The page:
My hon. Friend has made an important and potent point. Last year, only 3.6 per cent. of the affordable housing stock in London became available for re-letting. The average tenancy in affordable houses is getting longer. That is bound to happen. When house prices and rents increase, of course people want to stay longer in subsidised housing. We estimate that the average tenancy in the affordable housing sector is 20 years, so unless we encourage some release from those 1.5 million houses in the registered housing sector, there will never be any movement. My hon. Friend Bob Spink is absolutely right. People on the waiting list at the bottom of the housing ladder will welcome a policy that involves building an extra 20,000 affordable units.
I thank the hon. Gentleman, who is my near neighbour, for giving way. I wonder how his proposals would affect parish and town councils. As we share a common boundary, he will realise that under the current planning regime, which is long overdue for change, it is difficult to get communities to allocate new land for social and affordable housing. If we also propose extending the right to buy, can the hon. Gentleman honestly, hand on heart, say that such a proposal would be attractive to those parish and town councils? I do not believe that it will be.
The hon. Gentleman is trying to trap me. I have already said that we propose some rural exemption or rural buy-back policies. We have to do that; he is right about that. He is my near neighbour and represents similar villages. If a village had only half a dozen affordable houses, one had been bought under the right to buy and the average tenancy is 20 years, that would mean that there would be no existing affordable units in a small village. Of course we have to treat those matters sensitively and we shall do so.
I will not give way again as I must conclude.
The essence of the debate is simple. We have a crisis on our hands. The number of homeless people is rising at a huge rate. If the figures from Crisis are to be believed, there is a hidden figure of 400,000 homeless people—a record number. It is a scandal that there are so many homeless people. It is a scandal that so many people live in bed-and-breakfast accommodation. It is a scandal that we are not building more houses and it is a scandal that the Government are not building more affordable housing. The Government are presiding over one of the worst declines in the housing situation and the Liberals are doing no better. All they want to do is tax everybody and everything that moves.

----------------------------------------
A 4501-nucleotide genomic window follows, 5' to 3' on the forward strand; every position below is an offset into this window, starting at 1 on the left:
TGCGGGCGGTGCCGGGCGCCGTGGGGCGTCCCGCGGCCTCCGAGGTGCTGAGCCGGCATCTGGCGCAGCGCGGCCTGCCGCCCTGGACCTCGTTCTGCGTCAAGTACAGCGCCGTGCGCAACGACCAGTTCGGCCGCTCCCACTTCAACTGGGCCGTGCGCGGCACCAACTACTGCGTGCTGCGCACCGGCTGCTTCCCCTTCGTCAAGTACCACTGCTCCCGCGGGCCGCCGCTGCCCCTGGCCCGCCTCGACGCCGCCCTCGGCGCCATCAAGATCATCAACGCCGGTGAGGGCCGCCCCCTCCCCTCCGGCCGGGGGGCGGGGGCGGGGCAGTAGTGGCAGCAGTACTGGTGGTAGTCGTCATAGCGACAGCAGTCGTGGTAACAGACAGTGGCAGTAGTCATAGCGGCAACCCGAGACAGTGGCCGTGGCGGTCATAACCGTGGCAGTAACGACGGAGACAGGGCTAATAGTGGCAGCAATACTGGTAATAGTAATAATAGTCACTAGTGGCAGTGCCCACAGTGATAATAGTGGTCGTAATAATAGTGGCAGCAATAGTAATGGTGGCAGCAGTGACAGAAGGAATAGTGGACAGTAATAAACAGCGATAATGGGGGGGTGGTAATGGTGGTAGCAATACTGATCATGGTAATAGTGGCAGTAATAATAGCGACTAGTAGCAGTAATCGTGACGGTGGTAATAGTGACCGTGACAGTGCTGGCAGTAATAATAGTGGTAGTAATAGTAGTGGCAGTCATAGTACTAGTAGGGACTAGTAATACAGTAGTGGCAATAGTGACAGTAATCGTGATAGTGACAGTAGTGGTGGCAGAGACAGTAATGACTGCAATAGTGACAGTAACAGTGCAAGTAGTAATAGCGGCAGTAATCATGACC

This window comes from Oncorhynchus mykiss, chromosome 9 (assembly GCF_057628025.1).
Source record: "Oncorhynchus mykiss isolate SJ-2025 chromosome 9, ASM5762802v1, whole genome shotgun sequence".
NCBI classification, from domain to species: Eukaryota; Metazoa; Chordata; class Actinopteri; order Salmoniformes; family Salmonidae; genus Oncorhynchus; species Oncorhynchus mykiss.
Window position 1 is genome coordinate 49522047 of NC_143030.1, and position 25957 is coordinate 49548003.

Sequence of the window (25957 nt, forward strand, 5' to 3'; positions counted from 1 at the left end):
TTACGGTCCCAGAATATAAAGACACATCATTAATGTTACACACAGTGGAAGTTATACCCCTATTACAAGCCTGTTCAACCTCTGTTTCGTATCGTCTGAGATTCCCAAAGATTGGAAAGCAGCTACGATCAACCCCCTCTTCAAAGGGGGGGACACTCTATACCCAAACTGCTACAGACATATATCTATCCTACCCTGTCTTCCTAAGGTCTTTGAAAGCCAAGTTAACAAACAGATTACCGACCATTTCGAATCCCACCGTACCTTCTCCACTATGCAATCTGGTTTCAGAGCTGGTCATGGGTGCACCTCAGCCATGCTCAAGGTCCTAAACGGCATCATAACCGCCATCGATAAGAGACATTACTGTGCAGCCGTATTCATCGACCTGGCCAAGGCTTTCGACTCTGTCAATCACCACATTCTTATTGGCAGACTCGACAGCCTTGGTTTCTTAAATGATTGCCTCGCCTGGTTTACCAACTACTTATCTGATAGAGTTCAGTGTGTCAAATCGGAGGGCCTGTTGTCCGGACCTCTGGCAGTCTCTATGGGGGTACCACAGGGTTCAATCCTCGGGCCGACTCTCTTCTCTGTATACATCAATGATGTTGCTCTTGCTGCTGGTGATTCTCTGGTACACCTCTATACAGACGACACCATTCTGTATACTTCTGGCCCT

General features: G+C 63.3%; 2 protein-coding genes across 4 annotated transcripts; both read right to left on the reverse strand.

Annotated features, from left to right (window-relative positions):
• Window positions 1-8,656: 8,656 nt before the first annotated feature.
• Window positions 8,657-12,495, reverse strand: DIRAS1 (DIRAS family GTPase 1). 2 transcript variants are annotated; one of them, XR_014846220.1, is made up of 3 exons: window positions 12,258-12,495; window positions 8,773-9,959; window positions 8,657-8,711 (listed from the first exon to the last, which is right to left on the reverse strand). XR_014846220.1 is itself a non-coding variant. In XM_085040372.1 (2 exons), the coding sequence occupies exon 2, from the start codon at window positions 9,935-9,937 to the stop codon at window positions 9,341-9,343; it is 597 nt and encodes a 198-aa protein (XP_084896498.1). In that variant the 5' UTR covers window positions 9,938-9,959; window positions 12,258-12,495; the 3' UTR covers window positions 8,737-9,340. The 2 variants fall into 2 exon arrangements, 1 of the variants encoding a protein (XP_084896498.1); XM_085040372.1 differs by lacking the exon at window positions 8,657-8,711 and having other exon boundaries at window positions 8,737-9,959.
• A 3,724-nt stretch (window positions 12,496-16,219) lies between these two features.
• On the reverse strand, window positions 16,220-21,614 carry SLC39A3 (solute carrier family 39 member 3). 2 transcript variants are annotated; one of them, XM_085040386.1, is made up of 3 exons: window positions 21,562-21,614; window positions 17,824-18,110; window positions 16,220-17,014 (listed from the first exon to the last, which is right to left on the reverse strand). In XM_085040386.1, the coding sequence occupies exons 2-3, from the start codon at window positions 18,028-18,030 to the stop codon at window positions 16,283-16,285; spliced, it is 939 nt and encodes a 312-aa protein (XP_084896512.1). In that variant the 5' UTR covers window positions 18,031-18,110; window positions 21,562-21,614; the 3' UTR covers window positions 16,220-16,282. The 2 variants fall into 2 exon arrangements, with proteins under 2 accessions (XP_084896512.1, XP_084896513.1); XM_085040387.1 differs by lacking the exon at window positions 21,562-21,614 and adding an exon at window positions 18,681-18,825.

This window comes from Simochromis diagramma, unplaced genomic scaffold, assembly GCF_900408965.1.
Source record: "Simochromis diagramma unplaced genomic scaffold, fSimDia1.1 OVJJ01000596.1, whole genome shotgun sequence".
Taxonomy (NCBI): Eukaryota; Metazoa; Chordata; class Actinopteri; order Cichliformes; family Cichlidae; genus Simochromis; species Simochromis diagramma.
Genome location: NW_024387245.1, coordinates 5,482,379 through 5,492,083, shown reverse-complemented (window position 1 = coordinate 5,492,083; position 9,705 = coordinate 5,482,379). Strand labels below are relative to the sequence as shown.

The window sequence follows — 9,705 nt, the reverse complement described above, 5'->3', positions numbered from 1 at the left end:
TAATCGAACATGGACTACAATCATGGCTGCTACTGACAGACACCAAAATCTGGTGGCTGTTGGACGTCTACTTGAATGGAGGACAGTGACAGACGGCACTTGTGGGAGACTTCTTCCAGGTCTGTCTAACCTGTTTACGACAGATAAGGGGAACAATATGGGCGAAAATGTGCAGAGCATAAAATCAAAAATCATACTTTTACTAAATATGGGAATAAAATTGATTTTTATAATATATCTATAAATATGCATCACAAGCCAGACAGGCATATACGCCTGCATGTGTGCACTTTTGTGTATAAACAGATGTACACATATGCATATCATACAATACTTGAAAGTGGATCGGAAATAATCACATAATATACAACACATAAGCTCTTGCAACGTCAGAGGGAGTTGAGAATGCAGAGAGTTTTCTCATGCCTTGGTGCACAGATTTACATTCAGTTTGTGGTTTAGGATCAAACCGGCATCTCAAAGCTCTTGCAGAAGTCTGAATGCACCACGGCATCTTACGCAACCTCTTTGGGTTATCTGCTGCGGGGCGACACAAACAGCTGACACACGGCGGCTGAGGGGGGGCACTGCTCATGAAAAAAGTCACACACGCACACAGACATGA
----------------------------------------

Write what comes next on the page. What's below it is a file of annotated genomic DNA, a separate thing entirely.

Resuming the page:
The message is simple. The Liberals will tax the people; the Labour party will control the people; the Conservative party will set the people free.
At one point this afternoon, most Labour Members could have left the Chamber, as the debate had descended into a fight as to who the official Opposition on this issue are. I was also rendered almost speechless by the outrageous comments made by Mr. Clifton-Brown. I cannot believe that he can stand at the Dispatch Box, given the Tory legacy of two decades of asset-stripping of our national housing stock, a #19 billion backlog of disrepair, leaving homes empty and council tenants in appalling housing conditions, and the desperate slashing of the housing association development programme. During their two decades in office, funding for council housing was halved, the number of rough sleepers doubled and there were record numbers of homeless people and repossessions. My constituency of Luton was dubbed the capital of repossessions. Only now are families recovering from having their homes repossessed as a result of two desperate Tory decades.
Week in, week out, in my constituency surgeries I see families who live eight to two bedrooms. They have no prospect of moving elsewhere because homes are being sold. Those sold under the right to buy have not been replaced and capital receipts cannot be used to replace them. I would have thought that Conservative Members would have the decency to apologise to my constituents, to the homeless and prospective homeless, and to families living in overcrowded accommodation up and down the country.
Does my hon. Friend agree that it is not just the damage that right to buy has done in the past by allowing affordable homes to be sold off, but the damage that it is doing now? Although Mr. Clifton-Brown recognised the need to ensure that right to buy does not continue to damage rural areas, the same must apply to urban areas. For example, in the Ocean estate in Tower Hamlets a #21.5 million project to increase social housing has been swamped by #28.5 million of buy-back costs. It is the economics of the madhouse.
I am grateful to the hon. Lady for giving way. Houses that are purchased under the right to buy do not disappear. Under our policy they would enable new houses to be built. We should tell that to the people at the bottom of the housing ladder. They would like more affordable houses to be built and that is exactly what our policy would do in the hon. Lady's constituency.